IRA and Pension Opportunities
As an individual you can exclude the increase in the value of an investment when you make a contribution into a Roth IRA. The contribution amount is not deductible but the growth is never taxed. The earlier you begin investing in a Roth IRA the sooner you receive the benefit of tax-free growth. Your maximum contribution amount for 2016 is $5,500 and an additional $1,000 is permitted if you have reached age 50 or above during 2016. The contribution is based on your filing status and modified adjusted gross income. For 2016 a single taxpayer can have a modified adjusted gross income amount of $117,000 and below and be permitted to contribute the full amount of up to $5,500 and additional $1,000.
As the $117,000 amount increases the contribution amount is phased out allowing a partial contribution. When the modified adjusted gross income reaches $132,000 the ability to contribute to a Roth IRA is completely gone.
For a married couple filing a joint return the law allows a contribution for each spouse of $5,500 and $1,000 for the 50 or older contribution. The couple with a modified adjusted gross income of $184,000 and below can maximize the contribution and there is a phase-out as the modified adjusted gross income reaches $194,000.
If the dollar thresholds are an issue then the taxpayer can achieve the second goal in tax which is “deferral” of the tax into a future tax year when it may be more beneficial to pay the tax because the tax bracket may be lower or other transactions may be taking place which will allow better planning opportunities.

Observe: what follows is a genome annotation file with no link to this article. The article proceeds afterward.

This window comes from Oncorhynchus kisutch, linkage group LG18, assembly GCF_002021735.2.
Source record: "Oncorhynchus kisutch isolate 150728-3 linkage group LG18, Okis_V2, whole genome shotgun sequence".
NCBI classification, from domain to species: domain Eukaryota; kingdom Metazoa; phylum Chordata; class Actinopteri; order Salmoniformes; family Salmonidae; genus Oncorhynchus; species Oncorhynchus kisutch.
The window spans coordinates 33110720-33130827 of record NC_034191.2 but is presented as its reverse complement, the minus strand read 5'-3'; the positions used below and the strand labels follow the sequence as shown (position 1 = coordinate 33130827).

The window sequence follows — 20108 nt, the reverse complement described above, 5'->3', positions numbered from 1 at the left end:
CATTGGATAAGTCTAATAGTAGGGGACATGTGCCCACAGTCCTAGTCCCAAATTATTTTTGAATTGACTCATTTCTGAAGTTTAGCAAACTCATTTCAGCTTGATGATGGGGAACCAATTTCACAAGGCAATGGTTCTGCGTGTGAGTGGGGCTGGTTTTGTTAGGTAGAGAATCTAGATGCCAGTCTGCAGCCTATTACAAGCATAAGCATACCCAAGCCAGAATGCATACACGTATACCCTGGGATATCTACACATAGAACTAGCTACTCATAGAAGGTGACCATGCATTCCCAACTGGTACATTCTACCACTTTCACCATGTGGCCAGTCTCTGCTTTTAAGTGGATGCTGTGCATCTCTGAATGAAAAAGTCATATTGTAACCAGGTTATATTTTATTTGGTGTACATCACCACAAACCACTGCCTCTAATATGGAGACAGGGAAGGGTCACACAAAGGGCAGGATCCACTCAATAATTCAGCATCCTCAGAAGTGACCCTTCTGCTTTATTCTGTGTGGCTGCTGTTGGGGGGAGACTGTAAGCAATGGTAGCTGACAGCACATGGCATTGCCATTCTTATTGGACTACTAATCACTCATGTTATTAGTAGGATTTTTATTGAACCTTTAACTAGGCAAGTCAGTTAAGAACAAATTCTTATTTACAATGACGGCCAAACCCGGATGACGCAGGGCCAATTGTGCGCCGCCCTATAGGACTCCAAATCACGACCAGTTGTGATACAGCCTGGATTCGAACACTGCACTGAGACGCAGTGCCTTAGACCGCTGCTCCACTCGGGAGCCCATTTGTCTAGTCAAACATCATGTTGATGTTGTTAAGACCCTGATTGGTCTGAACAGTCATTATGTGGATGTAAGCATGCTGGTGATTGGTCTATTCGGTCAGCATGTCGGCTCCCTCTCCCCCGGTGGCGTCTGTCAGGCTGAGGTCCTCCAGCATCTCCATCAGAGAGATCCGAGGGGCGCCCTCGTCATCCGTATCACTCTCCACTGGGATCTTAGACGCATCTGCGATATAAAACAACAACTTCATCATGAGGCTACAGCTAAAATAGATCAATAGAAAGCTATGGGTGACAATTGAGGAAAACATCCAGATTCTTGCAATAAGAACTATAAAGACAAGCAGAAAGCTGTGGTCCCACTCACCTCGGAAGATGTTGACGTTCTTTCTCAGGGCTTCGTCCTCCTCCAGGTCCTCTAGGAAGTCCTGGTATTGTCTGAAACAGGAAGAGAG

A contribution to a nondeductible IRA allows the growth in the investment to be “deferred” into the future tax period. In addition, opportunities can arise in the future when your income decreases and you fall into a lower bracket you could “convert” the nondeductible IRA into a Roth IRA and pay less tax in the year of conversion on the growth or perhaps no tax if your income has really dipped in a particular year or years. The conversion can be done in pieces and is not an all or nothing approach. The best part about a nondeductible contribution to an IRA is that your modified AGI is not a factor. So if you are in a 10% or 39.6% bracket and even already have an employer sponsored pension plan you can still make a contribution to the IRA and look to future
opportunities to save on taxes.
When you do start taking distributions on your IRA you will only have some of it taxed and some will be a tax-free return of your investment.
In addition, don’t forget about checking with your employer to see if you can contribute any more into your employer- sponsored 401(k) plan, 403(b) plan or 457(b) plan before the year ends.
These plans allow tax deferral and permit tax savings in the current year with the growth deferred into another period when distributions are received.
For issues and questions dealing with a Roth IRA, nondeductible IRA and employer sponsored plans give me a call for more details.